George Creel may be impervious to this sort of things. He is himself in his unofficial function, something of a dabster at verbal calumny. He has mucked much with the rake of the journalistic scavenger. Now that his pen is guided by the policy of the administration which he serves, his powers of vehement retort are largely curtailed, although he did manage on one memorable occasion to say that he “never went slumming into the hearts of congressmen.” He probably contents himself with the bitter laugh of the scorner when his contemners [sic] charge hil [sic] with “Creeling” [my emphasis] the press of America and writing stuff the brilliancy of which shine with the fitful glimmer of a dead mackerel in a dark cellar. Unhappily for George Creel, the sardonic smile is now his sole defense and consolation. He is naked to his enemies, not is the bleak wind of their disesteem tempered in kindliness for his nakedness; it blows chill as an Alaska gust on a cool September morn. And Creel must “Say it with a smile,” or say it not all.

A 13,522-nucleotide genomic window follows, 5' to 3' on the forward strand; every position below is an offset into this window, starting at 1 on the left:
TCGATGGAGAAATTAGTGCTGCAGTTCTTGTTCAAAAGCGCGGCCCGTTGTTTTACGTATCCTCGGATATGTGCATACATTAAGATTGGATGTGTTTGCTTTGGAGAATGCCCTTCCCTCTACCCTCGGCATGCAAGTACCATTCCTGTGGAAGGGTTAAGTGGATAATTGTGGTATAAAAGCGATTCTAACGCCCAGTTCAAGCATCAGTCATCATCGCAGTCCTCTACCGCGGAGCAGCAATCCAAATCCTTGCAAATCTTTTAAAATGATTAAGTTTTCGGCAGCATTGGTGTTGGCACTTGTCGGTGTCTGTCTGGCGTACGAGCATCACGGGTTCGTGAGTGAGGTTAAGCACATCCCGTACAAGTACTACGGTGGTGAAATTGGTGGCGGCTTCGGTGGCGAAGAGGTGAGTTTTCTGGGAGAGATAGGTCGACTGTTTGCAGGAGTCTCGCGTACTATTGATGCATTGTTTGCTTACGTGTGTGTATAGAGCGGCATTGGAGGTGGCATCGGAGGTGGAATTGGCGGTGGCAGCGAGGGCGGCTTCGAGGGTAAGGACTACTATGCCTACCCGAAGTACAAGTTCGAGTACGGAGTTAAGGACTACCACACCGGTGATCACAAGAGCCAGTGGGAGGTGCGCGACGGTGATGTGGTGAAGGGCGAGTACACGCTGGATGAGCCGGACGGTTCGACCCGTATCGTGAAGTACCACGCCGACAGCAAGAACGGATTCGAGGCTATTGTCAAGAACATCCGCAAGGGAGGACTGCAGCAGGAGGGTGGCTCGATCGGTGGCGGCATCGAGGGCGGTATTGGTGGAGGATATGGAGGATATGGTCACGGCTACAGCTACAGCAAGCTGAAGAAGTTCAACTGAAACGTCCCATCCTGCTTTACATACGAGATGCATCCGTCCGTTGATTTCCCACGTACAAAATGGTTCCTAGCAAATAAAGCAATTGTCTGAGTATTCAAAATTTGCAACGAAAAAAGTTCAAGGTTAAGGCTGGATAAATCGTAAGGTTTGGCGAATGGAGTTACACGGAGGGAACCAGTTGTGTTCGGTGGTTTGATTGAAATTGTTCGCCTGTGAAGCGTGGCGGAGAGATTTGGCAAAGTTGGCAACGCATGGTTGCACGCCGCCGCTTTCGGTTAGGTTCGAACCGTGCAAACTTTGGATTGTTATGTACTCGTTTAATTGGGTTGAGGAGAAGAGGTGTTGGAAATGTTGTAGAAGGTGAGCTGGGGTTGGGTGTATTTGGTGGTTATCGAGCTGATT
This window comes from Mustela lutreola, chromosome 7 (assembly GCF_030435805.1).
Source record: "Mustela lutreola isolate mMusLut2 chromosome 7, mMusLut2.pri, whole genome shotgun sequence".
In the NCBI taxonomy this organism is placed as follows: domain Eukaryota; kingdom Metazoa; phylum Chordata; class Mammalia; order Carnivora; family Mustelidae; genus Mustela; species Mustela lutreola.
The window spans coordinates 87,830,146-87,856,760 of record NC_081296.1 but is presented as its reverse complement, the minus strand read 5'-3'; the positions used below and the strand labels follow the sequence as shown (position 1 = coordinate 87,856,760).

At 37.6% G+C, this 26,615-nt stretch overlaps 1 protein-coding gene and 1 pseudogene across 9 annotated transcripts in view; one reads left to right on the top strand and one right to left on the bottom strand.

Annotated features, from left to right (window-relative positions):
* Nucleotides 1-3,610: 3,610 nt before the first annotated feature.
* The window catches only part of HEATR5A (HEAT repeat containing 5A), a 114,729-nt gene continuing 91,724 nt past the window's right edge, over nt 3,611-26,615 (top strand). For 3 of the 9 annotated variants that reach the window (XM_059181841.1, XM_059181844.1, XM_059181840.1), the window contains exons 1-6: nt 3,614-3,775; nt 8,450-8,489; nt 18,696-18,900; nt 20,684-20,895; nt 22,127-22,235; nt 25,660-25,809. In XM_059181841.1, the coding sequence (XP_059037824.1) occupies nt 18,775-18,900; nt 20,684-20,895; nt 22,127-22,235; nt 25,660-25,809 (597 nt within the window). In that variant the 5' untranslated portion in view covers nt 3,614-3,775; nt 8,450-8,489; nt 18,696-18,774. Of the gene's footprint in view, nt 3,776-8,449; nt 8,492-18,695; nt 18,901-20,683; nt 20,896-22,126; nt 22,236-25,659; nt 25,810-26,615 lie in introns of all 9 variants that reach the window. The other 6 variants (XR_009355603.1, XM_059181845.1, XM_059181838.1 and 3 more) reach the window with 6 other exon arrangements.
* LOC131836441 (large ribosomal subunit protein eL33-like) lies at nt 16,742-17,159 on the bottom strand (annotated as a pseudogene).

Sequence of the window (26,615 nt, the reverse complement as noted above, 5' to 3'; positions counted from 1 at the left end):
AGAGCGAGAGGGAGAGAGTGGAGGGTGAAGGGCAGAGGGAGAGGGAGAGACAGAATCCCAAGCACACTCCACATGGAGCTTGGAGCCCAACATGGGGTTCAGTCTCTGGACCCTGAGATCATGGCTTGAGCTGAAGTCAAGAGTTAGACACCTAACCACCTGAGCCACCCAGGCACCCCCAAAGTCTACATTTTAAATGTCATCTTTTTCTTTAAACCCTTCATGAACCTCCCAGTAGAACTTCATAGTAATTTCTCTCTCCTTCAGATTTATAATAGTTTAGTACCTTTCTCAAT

But wait until the war is only history; wait until the fetters are stricken from the aching wrists of this “public censor,” wait until the clarion cry of Creel shall be “Havoc!” ere he lets slip the dogs of another war! Wait – watchfully – if you will; but wait – patiently if you must. There’ll be doings in the old town when Creel is once more free to shoot it up. There’ll be grudges to wipe out, feuds to fight to the finish, vendettas to pursue, revenges to expiate, scores to write off the long-standing account. And trust George Creel to make good for all he suffers when once again he swing his vorpal pen in the dusty arena of gladiatorial journalistics.
image from, with caption: John Tenniel's original illustration of "Jabberwocky" from Through the Looking-Glass features the vorpal sword.